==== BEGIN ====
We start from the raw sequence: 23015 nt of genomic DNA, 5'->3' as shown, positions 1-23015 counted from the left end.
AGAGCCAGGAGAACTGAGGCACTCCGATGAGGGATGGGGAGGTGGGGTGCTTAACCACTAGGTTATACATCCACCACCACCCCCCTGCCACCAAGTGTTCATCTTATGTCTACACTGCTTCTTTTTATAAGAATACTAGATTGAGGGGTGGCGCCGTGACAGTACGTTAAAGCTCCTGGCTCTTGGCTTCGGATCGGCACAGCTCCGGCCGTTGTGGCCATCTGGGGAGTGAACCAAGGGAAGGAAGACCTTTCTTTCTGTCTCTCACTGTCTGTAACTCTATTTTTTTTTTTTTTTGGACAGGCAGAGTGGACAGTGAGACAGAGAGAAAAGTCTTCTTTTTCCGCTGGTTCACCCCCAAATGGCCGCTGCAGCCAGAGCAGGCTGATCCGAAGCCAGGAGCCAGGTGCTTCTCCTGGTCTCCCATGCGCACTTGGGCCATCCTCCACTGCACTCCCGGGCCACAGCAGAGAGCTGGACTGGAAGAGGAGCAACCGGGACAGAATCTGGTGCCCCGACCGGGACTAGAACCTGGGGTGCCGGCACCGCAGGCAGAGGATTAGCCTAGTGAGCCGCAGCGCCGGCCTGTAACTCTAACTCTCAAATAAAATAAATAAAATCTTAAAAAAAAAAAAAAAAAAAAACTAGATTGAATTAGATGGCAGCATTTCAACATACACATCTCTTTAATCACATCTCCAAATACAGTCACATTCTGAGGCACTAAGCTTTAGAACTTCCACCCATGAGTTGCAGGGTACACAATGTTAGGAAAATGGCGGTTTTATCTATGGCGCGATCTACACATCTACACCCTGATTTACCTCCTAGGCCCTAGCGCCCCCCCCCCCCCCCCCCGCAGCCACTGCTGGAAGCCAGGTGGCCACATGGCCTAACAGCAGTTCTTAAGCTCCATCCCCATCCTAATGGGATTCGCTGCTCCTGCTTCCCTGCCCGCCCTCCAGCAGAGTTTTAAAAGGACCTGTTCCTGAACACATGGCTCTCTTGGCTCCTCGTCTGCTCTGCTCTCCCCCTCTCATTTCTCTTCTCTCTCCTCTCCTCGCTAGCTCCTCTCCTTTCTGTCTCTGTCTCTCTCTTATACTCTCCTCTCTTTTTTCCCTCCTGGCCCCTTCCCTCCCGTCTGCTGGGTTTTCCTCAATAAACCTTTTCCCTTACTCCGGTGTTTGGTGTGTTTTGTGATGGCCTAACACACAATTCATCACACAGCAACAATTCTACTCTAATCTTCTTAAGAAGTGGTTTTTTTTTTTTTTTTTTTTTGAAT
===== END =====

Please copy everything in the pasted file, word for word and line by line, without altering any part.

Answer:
We start from the raw sequence: 23015 nt of genomic DNA, 5'->3' as shown, positions 1-23015 counted from the left end.
AGAGCCAGGAGAACTGAGGCACTCCGATGAGGGATGGGGAGGTGGGGTGCTTAACCACTAGGTTATACATCCACCACCACCCCCCTGCCACCAAGTGTTCATCTTATGTCTACACTGCTTCTTTTTATAAGAATACTAGATTGAGGGGTGGCGCCGTGACAGTACGTTAAAGCTCCTGGCTCTTGGCTTCGGATCGGCACAGCTCCGGCCGTTGTGGCCATCTGGGGAGTGAACCAAGGGAAGGAAGACCTTTCTTTCTGTCTCTCACTGTCTGTAACTCTATTTTTTTTTTTTTTTGGACAGGCAGAGTGGACAGTGAGACAGAGAGAAAAGTCTTCTTTTTCCGCTGGTTCACCCCCAAATGGCCGCTGCAGCCAGAGCAGGCTGATCCGAAGCCAGGAGCCAGGTGCTTCTCCTGGTCTCCCATGCGCACTTGGGCCATCCTCCACTGCACTCCCGGGCCACAGCAGAGAGCTGGACTGGAAGAGGAGCAACCGGGACAGAATCTGGTGCCCCGACCGGGACTAGAACCTGGGGTGCCGGCACCGCAGGCAGAGGATTAGCCTAGTGAGCCGCAGCGCCGGCCTGTAACTCTAACTCTCAAATAAAATAAATAAAATCTTAAAAAAAAAAAAAAAAAAAAACTAGATTGAATTAGATGGCAGCATTTCAACATACACATCTCTTTAATCACATCTCCAAATACAGTCACATTCTGAGGCACTAAGCTTTAGAACTTCCACCCATGAGTTGCAGGGTACACAATGTTAGGAAAATGGCGGTTTTATCTATGGCGCGATCTACACATCTACACCCTGATTTACCTCCTAGGCCCTAGCGCCCCCCCCCCCCCCCCCCGCAGCCACTGCTGGAAGCCAGGTGGCCACATGGCCTAACAGCAGTTCTTAAGCTCCATCCCCATCCTAATGGGATTCGCTGCTCCTGCTTCCCTGCCCGCCCTCCAGCAGAGTTTTAAAAGGACCTGTTCCTGAACACATGGCTCTCTTGGCTCCTCGTCTGCTCTGCTCTCCCCCTCTCATTTCTCTTCTCTCTCCTCTCCTCGCTAGCTCCTCTCCTTTCTGTCTCTGTCTCTCTCTTATACTCTCCTCTCTTTTTTCCCTCCTGGCCCCTTCCCTCCCGTCTGCTGGGTTTTCCTCAATAAACCTTTTCCCTTACTCCGGTGTTTGGTGTGTTTTGTGATGGCCTAACACACAATTCATCACACAGCAACAATTCTACTCTAATCTTCTTAAGAAGTGGTTTTTTTTTTTTTTTTTTTTTGAAT